“Violence is being applied consciously and purposefully by means of arsons, killings, taking of hostages and intimidation of citizens with criminal purposes,” SBU chief Oleksandr Yakimenko said in the statement. “This is done with use of firearms. These are not just manifestations of terrorism anymore – these are concrete terrorists acts!"

The Ukrainian Embassy in Washington, D.C. was not aware of such an operation.

The EU formally declared in a February resolution that forces loyal to the Ukrainian government engage in “a policy of intimidation, repression, torture and violence against protesters." It called on Yanukovych, among other demands, to cease deploying riot police and other forces in “provoking, kidnapping, harassing, torturing, beating and humiliating supporters” of the protest movement, known as “EuroMaidans.”

All 28 foreign delegates of the EU were scheduled to meet Thursday morning to consider implementing further “restrictive measures,” or sanctions, against certain members of the Ukrainian government. Sources familiar with the deliberations say they likely will target midlevel operators, such as those who oversee the security services cracking down on the protesters. The sanctions would freeze their bank accounts throughout Europe and restrict their ability to travel legally.

[WORLD REPORT: Ukraine Is in Turmoil, But the West Can Help]

EU sanctions, once passed, have proved effective in the past. The organization was faced with a similar situation in Belarus in 2011 when the former Soviet state cracked down on protesters. EU sanctions are also credited with helping bring the Iranian government to the negotiating table over its nuclear program.

All 28 nations of the EU must agree for such sanctions to be put in place. The entire process is expected to  take several weeks. EU delegates from France, Poland and Germany are expected to meet with Yanukovych on Thursday. 

So far the EU and U.S. have not operated wholly in tandem in an approach to quelling the violence in Ukraine. This reported disconnect grabbed headline space earlier in February following a leaked phone conversation between U.S. negotiator Victoria Nuland and a colleague in which Nuland reportedly disparaged the effectiveness of the EU.

But Obama issued a strong, if ill-defined, warning to Yanukovych and his government while speaking from Mexico with his counterpart there.

“We are going to be watching very carefully and we expect the Ukrainian government to show restraint, to not resort to violence in dealing with peaceful protesters,” Obama said. “We also expect peaceful protesters to remain peaceful. And we'll be monitoring very carefully the situation, recognizing, along with our European partners and the international community, there will be consequences if people step over the line.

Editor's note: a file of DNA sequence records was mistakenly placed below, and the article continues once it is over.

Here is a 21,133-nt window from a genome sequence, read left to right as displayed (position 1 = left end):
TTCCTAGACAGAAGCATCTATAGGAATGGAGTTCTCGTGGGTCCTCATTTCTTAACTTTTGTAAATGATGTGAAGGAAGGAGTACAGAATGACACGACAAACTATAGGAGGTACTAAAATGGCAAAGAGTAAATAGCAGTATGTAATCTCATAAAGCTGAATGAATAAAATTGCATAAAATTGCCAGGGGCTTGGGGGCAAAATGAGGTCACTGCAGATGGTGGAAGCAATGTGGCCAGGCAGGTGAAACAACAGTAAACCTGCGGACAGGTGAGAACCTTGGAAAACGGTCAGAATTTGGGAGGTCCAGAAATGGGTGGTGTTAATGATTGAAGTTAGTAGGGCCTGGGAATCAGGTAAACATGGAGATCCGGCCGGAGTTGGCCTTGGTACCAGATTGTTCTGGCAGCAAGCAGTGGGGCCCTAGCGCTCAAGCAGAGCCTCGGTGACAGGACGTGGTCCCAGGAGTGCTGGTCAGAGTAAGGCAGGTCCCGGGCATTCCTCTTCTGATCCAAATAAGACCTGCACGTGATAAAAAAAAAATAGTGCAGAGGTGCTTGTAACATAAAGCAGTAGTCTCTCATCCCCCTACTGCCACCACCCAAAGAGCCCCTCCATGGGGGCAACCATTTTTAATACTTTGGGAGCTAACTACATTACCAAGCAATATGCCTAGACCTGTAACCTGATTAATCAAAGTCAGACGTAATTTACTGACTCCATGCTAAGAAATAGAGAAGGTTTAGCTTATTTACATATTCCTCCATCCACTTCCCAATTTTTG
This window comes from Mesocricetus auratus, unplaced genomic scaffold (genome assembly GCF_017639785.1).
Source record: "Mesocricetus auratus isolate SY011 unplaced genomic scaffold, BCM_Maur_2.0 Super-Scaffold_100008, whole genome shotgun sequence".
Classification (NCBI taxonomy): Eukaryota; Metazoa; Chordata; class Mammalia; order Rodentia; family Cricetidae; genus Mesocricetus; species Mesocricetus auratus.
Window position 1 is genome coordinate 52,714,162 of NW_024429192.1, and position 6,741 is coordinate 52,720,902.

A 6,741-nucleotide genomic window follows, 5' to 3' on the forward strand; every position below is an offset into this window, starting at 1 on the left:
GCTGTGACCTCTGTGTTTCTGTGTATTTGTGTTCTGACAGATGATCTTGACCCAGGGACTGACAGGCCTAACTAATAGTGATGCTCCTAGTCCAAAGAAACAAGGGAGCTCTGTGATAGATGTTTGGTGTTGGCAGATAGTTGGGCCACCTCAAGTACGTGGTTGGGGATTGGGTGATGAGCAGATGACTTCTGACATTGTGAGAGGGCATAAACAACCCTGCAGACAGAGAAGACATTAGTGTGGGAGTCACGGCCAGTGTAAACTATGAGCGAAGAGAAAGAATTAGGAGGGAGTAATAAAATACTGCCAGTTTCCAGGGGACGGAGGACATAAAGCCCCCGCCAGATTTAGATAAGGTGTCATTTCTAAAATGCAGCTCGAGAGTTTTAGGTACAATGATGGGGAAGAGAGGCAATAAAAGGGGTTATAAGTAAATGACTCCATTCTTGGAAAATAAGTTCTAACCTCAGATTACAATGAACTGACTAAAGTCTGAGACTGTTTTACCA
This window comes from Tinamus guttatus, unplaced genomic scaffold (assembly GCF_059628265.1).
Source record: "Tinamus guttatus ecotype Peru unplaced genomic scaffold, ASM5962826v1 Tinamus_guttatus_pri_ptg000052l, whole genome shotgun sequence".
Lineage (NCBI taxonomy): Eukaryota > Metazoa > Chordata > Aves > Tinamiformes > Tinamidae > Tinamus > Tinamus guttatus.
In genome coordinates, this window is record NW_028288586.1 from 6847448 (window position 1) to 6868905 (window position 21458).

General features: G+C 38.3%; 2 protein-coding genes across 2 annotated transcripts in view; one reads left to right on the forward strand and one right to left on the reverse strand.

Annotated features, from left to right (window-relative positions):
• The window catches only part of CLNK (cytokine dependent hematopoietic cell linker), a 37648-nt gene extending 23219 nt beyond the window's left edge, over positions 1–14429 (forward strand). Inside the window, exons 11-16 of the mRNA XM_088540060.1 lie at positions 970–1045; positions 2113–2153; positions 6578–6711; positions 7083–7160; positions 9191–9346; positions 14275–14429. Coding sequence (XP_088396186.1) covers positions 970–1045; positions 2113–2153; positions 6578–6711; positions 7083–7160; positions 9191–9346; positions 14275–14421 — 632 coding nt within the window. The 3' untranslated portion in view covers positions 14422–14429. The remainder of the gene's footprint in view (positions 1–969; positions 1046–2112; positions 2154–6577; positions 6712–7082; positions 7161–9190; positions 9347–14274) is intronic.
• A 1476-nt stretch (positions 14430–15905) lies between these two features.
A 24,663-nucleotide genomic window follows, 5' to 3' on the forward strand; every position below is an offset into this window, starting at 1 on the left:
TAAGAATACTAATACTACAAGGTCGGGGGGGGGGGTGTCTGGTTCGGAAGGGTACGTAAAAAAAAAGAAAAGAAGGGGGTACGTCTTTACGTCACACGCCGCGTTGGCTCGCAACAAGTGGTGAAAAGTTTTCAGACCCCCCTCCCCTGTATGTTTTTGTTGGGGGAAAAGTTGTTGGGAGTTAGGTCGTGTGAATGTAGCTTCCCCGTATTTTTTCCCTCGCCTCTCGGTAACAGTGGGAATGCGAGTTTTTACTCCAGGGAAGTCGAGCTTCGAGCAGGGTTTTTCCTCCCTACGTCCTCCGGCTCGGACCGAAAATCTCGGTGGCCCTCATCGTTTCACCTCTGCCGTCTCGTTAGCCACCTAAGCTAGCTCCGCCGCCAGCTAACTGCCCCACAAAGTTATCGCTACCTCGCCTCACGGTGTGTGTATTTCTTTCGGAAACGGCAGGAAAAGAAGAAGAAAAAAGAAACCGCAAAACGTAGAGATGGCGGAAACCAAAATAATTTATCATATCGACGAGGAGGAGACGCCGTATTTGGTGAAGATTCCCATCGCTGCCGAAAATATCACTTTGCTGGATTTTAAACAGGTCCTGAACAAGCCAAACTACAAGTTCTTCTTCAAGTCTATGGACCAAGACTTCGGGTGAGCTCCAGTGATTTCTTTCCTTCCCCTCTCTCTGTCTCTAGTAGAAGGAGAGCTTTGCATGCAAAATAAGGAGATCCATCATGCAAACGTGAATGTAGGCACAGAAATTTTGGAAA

“That includes making sure that the Ukrainian military does not step into what should be a set of issues that can be resolved by civilians,” he said.

Multiple experts who spoke with U.S. News expressed grave concerns for the immediate future of Ukraine. Damon Wilson, a former senior director for European affairs for the National Security Council under President George W. Bush, says reports of further crackdowns paint a grim future for the eastern European nation.

[ALSO: Ukraine Is Tearing Itself Apart With East Versus West Protests]

“This is a powder keg. This is extraordinarily dangerous,” says Wilson, now with the D.C.-based think tank the Atlantic Council. “I see this as an announcement … that Yanukovych is pulling the trigger.”

Yanukovych’s decision to fire the military chief spells his desire to “ensure that the levers of [his] power are under control,” Wilson says.

U.S. Defense Secretary Chuck Hagel called his Ukrainian counterpart, Minister of Defense Pavlo Lebedyev, in December to urge him against using the military against Ukrainian civilians. Lebedyev told Hagel “it is President Yanukovych's position not to use the Armed Forces against the protesters" and said he would pass Hagel's message directly to Yanukovych, according to a readout of the call.

Wilson says the EU should pass sanctions quickly, and the measures could prompt those in leadership positions at Ukrainian security agencies to think twice about further action, and to disobey orders or even defect.

Citing Russia’s backing of the Ukrainian government, Wilson believes the conflict could continue in size and scale until it is comparable to the ongoing civil war in Syria, where the regime also receives Russian support.

Updated on Feb. 20, 2014: This article was updated to reflect current conditions in Kiev, Ukraine.